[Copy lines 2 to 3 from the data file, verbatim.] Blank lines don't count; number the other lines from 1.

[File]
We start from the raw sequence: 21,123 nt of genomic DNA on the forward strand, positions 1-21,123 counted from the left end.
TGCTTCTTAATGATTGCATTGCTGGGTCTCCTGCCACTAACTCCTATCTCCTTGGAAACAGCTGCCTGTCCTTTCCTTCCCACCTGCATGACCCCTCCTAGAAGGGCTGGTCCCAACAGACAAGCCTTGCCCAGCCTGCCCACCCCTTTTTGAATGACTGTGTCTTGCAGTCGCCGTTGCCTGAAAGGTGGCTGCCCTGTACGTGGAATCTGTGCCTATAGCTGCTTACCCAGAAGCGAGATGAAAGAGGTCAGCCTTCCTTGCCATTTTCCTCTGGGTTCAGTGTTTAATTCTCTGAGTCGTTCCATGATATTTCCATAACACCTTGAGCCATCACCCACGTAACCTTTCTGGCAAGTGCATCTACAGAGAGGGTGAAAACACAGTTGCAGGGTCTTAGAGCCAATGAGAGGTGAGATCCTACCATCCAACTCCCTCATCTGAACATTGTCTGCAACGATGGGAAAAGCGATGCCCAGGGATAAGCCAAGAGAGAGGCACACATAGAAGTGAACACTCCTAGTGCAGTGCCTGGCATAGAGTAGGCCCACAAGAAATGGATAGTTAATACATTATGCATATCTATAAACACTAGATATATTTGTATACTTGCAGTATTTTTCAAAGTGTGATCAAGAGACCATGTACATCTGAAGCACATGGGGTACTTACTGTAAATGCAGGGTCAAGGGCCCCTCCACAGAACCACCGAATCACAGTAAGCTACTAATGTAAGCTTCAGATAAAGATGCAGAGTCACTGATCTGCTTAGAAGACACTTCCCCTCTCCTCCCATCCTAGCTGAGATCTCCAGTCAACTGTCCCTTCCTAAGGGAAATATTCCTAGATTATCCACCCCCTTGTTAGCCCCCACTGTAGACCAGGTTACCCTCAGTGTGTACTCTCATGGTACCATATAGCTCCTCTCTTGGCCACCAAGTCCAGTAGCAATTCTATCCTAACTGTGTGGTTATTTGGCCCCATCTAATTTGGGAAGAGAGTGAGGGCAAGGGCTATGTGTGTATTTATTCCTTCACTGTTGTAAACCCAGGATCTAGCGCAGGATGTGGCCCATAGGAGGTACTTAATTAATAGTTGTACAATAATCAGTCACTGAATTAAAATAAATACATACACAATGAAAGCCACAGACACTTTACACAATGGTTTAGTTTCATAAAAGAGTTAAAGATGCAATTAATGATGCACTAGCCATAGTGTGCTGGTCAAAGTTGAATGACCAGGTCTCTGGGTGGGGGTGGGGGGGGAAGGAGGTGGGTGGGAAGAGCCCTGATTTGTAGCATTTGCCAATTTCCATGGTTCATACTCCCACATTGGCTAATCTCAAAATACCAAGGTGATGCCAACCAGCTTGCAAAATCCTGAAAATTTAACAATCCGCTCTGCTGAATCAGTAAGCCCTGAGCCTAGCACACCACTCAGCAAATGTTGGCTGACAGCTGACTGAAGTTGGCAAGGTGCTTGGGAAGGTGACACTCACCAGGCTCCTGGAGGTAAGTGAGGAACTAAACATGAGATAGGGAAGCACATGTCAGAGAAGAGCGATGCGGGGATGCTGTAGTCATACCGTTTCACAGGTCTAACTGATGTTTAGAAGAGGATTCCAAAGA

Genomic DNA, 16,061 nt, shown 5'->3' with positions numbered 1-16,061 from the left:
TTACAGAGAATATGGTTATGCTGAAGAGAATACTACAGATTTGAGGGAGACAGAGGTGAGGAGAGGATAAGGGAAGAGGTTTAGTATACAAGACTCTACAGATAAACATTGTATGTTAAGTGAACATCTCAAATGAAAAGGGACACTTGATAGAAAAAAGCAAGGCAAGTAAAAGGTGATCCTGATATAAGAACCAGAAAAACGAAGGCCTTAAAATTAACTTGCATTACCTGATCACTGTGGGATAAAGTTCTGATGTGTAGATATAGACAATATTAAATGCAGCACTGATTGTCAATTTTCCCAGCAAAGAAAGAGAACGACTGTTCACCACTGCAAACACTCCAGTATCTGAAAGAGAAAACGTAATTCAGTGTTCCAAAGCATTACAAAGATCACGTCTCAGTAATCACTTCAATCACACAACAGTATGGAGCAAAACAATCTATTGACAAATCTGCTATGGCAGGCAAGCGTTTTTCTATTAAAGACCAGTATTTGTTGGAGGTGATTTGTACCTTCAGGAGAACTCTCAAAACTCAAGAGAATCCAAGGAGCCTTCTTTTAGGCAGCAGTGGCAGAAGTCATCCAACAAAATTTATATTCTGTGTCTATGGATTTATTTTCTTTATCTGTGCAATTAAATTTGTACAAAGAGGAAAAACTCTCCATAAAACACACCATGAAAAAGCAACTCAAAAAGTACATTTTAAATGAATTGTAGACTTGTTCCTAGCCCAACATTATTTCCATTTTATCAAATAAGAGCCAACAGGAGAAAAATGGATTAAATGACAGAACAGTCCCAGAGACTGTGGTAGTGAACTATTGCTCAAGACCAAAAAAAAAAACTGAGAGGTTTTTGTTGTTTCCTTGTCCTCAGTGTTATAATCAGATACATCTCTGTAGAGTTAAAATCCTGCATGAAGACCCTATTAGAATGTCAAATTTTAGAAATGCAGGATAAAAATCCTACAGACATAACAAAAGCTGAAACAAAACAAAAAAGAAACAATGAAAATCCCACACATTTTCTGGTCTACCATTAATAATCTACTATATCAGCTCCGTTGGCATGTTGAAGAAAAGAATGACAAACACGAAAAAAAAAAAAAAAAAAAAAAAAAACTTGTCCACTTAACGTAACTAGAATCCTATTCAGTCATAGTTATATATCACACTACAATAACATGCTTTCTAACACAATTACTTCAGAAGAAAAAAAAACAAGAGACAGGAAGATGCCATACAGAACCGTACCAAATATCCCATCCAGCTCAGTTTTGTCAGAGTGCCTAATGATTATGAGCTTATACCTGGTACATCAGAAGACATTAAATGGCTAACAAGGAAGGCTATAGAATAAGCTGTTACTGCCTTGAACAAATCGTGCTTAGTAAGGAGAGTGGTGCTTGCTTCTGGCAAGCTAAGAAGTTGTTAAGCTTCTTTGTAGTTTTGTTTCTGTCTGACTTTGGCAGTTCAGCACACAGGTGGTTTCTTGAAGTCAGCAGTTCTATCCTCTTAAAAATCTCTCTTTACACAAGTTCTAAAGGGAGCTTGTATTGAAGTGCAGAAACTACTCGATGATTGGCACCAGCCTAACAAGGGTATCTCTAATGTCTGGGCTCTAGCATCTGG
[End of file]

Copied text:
TGCTTCTTAATGATTGCATTGCTGGGTCTCCTGCCACTAACTCCTATCTCCTTGGAAACAGCTGCCTGTCCTTTCCTTCCCACCTGCATGACCCCTCCTAGAAGGGCTGGTCCCAACAGACAAGCCTTGCCCAGCCTGCCCACCCCTTTTTGAATGACTGTGTCTTGCAGTCGCCGTTGCCTGAAAGGTGGCTGCCCTGTACGTGGAATCTGTGCCTATAGCTGCTTACCCAGAAGCGAGATGAAAGAGGTCAGCCTTCCTTGCCATTTTCCTCTGGGTTCAGTGTTTAATTCTCTGAGTCGTTCCATGATATTTCCATAACACCTTGAGCCATCACCCACGTAACCTTTCTGGCAAGTGCATCTACAGAGAGGGTGAAAACACAGTTGCAGGGTCTTAGAGCCAATGAGAGGTGAGATCCTACCATCCAACTCCCTCATCTGAACATTGTCTGCAACGATGGGAAAAGCGATGCCCAGGGATAAGCCAAGAGAGAGGCACACATAGAAGTGAACACTCCTAGTGCAGTGCCTGGCATAGAGTAGGCCCACAAGAAATGGATAGTTAATACATTATGCATATCTATAAACACTAGATATATTTGTATACTTGCAGTATTTTTCAAAGTGTGATCAAGAGACCATGTACATCTGAAGCACATGGGGTACTTACTGTAAATGCAGGGTCAAGGGCCCCTCCACAGAACCACCGAATCACAGTAAGCTACTAATGTAAGCTTCAGATAAAGATGCAGAGTCACTGATCTGCTTAGAAGACACTTCCCCTCTCCTCCCATCCTAGCTGAGATCTCCAGTCAACTGTCCCTTCCTAAGGGAAATATTCCTAGATTATCCACCCCCTTGTTAGCCCCCACTGTAGACCAGGTTACCCTCAGTGTGTACTCTCATGGTACCATATAGCTCCTCTCTTGGCCACCAAGTCCAGTAGCAATTCTATCCTAACTGTGTGGTTATTTGGCCCCATCTAATTTGGGAAGAGAGTGAGGGCAAGGGCTATGTGTGTATTTATTCCTTCACTGTTGTAAACCCAGGATCTAGCGCAGGATGTGGCCCATAGGAGGTACTTAATTAATAGTTGTACAATAATCAGTCACTGAATTAAAATAAATACATACACAATGAAAGCCACAGACACTTTACACAATGGTTTAGTTTCATAAAAGAGTTAAAGATGCAATTAATGATGCACTAGCCATAGTGTGCTGGTCAAAGTTGAATGACCAGGTCTCTGGGTGGGGGTGGGGGGGGAAGGAGGTGGGTGGGAAGAGCCCTGATTTGTAGCATTTGCCAATTTCCATGGTTCATACTCCCACATTGGCTAATCTCAAAATACCAAGGTGATGCCAACCAGCTTGCAAAATCCTGAAAATTTAACAATCCGCTCTGCTGAATCAGTAAGCCCTGAGCCTAGCACACCACTCAGCAAATGTTGGCTGACAGCTGACTGAAGTTGGCAAGGTGCTTGGGAAGGTGACACTCACCAGGCTCCTGGAGGTAAGTGAGGAACTAAACATGAGATAGGGAAGCACATGTCAGAGAAGAGCGATGCGGGGATGCTGTAGTCATACCGTTTCACAGGTCTAACTGATGTTTAGAAGAGGATTCCAAAGA

Genomic DNA, 16,061 nt, shown 5'->3' with positions numbered 1-16,061 from the left: